Michael Cohen has testified that President Trump directed him to lie to Congress about Trump’s business dealings with Russia during the campaign. The weakness of the accusation is that Cohen does not seem to have any proof, other than his own testimony, that the conversation took place. But now CNN reports that Cohen has evidence of Trump obstructing justice by dangling a pardon. And this time he has receipts.
Robert Costello, an attorney working with Rudy Giuliani, emailed Cohen on April 21. The emails assured Cohen he could “sleep well tonight” because he had “friends in high places,” according to CNN.
This is a really, really big deal. The power to pardon convicted criminals for federal crimes is a legitimate use of presidential authority. Whether it’s legitimate for the president to use this power to pardon criminals who committed crimes on his behalf, or might have otherwise testified against him, is a subject of intense debate.
What’s not a subject of intense debate is whether a president can dangle a pardon. As Alex Whiting explained, the argument for why a president can pardon his own subordinates is that it’s a public act, and the voters can examine the facts and look at whether the president acted corruptly in issuing the pardon. “As long as it remained secret,” he notes, “it could be done without incurring any of the political downstream consequences that come with actually pardoning someone.”
Even as staunch an advocate of presidential authority as William Barr agreed in his confirmation hearings that dangling pardons could be obstruction of justice. “Do you believe a president could lawfully issue a pardon in exchange for the recipient’s promise to not incriminate him?” asked Senator Pat Leahy. “No. That would be a crime,” replied Barr.
Barr, of course, almost certainly got his job because he wrote a long, unsolicited memo aggressively defending the president from charges of obstructing justice. If not even Barr can defend the dangling of a pardon, it’s safe to say that legal opinion will be unanimous.
The weakness in the evidence here is that the communication went through Costello, not Trump. Costello was representing Giuliani, who in turn was representing the president.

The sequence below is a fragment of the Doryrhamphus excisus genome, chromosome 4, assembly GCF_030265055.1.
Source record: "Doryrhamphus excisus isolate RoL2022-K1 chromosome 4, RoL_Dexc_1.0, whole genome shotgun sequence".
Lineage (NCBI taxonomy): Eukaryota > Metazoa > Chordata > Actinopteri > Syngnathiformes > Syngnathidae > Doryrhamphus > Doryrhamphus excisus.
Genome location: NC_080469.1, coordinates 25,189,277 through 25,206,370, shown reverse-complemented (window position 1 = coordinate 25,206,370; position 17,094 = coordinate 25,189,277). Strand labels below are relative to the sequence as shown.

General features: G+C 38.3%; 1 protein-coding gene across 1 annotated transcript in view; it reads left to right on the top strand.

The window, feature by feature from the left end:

But the emails would be powerful evidence of an undeniable act of obstruction of justice. To begin with, Costello might be asked to testify to Congress about it pretty soon.
Costello tells the Daily Beast his message to Cohen was not a reference to getting a pardon from his highly-placed ally, but a reference to a Garth Brooks song:
“To repeat myself, Michael Cohen and his counsel’s interpretation of events is utter nonsense,” Costello said. “This statement: ‘Sleep Well tonight, you have friends in high places’ was a tongue-in-cheek reference to a Garth Brooks song, to a client whose state of mind was highly disturbed and had suggested to us that he was suicidal. We were simply trying to be decent human beings. There is no hidden message.”
That’s possible depending on the context of the communication. But it seems pretty unlikely. The song, “Friends in Low Places,” is just about drinking in a bar with buddies. Cohen actually did have a friend in a high place.
The New York Times reports federal prosecutors have requested copies of the emails. It also adds that, after the “friends in high places line,” Costello wrote, “Some very positive comments about you from the White House. Rudy noted how that followed my chat with him last night.” That doesn’t sound like counseling a depressed friend. It sounds a lot like floating a pardon in return for keeping your mouth shut.
This post has been updated.